Here’s a lesson I am still struggling to apply.
Here’s the scenario; you sent an email a couple of weeks ago asking for an update on a project. This email has not be responded to. What are you going to do next? I bet 90% of you send another email. Maybe with slightly different words? Or a different tone? Or cc’ing in someone more senior in the hope to shake out a response?
Let’s think about this logically. Your first email didn’t elicit a response so what makes you think that your second email will?
All too often we rely on the anonymity of email, it makes us look busy and it gets the item off our to-do list. But before you send that second email I want you to weigh up the efficiency versus effectiveness. Yes email is efficient – blast a quick email, done. However you really need an update on the project, so would it actually be more effective to pick up the phone or actually walk over and talk to someone in person. Remember, you’re trying to get a project or task moved forward, if they haven’t responded to your first email for a number of days – what makes you think they are going to prioritise it a second time?
Efficiency vs effectiveness. That’s the new equation i want you to apply every time you go to hit send on a chaser email.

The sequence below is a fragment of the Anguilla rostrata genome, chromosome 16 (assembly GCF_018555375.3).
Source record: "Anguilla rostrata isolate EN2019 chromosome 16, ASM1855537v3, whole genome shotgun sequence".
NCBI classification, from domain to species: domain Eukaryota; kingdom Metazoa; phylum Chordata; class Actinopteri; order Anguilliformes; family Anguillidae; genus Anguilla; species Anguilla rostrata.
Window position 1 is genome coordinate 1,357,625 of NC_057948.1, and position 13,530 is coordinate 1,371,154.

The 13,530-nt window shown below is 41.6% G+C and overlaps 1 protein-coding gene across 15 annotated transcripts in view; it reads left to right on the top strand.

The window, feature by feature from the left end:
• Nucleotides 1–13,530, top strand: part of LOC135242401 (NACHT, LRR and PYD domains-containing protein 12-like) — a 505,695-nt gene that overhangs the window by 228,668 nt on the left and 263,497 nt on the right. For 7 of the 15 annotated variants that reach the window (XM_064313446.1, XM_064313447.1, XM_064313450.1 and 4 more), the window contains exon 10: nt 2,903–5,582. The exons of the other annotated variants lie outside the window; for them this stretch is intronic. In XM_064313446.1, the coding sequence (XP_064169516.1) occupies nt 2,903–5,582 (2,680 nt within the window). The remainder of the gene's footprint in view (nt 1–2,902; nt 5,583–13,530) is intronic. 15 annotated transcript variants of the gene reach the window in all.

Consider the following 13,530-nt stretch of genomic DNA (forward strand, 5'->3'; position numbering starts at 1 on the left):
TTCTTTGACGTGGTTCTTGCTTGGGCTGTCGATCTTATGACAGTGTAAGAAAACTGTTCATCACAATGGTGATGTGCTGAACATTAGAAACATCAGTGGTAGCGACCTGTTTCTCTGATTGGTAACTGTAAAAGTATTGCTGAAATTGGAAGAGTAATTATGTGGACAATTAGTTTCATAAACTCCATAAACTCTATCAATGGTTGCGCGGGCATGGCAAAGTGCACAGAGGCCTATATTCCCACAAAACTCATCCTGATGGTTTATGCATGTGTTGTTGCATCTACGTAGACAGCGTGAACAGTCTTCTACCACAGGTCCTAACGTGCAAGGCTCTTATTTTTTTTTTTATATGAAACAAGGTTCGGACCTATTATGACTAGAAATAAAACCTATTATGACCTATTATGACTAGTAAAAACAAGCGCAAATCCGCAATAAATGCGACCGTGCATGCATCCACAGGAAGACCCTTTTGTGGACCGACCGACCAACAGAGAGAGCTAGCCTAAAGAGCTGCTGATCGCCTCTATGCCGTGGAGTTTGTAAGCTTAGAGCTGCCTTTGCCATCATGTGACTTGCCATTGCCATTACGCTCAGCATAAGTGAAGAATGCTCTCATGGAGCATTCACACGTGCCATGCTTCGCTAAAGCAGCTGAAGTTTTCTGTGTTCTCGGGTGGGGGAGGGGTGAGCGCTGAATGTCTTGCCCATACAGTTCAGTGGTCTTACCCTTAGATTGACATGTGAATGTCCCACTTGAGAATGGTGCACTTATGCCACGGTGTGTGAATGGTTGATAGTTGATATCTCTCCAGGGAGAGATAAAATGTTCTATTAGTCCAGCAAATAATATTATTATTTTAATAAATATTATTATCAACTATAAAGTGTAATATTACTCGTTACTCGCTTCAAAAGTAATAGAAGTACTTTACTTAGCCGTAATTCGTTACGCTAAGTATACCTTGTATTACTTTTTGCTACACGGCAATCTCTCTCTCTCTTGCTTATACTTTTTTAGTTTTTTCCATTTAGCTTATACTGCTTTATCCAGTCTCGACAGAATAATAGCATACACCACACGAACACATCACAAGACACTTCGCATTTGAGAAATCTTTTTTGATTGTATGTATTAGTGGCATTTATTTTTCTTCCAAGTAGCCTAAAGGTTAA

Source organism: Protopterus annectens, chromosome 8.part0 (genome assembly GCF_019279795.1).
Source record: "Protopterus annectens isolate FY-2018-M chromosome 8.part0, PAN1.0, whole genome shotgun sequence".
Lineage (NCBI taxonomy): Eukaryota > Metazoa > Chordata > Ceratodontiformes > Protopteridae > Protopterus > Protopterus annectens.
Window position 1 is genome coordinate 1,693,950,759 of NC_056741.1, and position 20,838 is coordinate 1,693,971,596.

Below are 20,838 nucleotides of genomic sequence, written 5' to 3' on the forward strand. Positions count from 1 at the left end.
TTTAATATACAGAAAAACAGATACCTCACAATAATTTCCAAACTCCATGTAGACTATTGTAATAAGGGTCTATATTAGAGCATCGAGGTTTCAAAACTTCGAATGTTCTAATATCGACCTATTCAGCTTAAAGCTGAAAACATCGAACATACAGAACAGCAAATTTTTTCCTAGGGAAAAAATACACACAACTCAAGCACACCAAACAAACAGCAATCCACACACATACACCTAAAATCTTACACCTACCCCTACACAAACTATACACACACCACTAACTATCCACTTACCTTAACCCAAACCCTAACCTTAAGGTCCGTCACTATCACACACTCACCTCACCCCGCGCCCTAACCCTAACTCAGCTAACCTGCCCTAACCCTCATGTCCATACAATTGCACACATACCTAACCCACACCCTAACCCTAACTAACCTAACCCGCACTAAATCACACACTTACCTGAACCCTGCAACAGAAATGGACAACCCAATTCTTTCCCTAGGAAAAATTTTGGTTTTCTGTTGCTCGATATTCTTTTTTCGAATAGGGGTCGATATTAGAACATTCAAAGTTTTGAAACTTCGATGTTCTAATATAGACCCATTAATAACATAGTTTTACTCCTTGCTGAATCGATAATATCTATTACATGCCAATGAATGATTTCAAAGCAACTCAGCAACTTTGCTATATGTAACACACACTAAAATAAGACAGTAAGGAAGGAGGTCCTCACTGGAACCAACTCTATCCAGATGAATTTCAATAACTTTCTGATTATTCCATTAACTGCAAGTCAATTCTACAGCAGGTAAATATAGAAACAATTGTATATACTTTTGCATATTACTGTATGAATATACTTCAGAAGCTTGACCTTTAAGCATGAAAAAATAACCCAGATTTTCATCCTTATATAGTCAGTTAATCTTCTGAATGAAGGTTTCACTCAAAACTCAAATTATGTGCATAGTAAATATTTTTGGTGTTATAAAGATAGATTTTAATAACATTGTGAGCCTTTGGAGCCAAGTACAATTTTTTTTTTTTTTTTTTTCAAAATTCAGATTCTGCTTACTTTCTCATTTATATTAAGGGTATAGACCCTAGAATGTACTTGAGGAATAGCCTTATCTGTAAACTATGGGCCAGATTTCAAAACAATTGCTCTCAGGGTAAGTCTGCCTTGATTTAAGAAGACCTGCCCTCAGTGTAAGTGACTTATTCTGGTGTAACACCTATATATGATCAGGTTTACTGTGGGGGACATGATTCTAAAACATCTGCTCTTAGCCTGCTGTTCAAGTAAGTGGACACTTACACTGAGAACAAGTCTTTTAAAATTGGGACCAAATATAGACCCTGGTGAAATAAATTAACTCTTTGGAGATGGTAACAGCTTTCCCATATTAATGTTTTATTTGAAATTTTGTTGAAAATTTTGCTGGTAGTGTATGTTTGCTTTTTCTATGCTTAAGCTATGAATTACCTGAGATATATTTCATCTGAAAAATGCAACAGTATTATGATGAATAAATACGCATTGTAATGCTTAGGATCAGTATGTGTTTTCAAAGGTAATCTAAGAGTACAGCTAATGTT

And this is a great teaching point for you team too. If you ask them for an update on a project and it’s been outstanding for a couple of weeks. Ask them if sending a second email is going to elicit the right response? Ask them what other communications routes they could choose.
Imagine the reduction in email traffic if we all just picked up the phone or had a face to face with our colleagues more often? I understand that when you have offices spread across the globe this can act as another barrier, but really it’s even more important to have the personal touchpoint moments so that you can build better more effective relationships with those people in other offices.
Think before you send, is this a follow up email? If so, what could be a more effective communication route?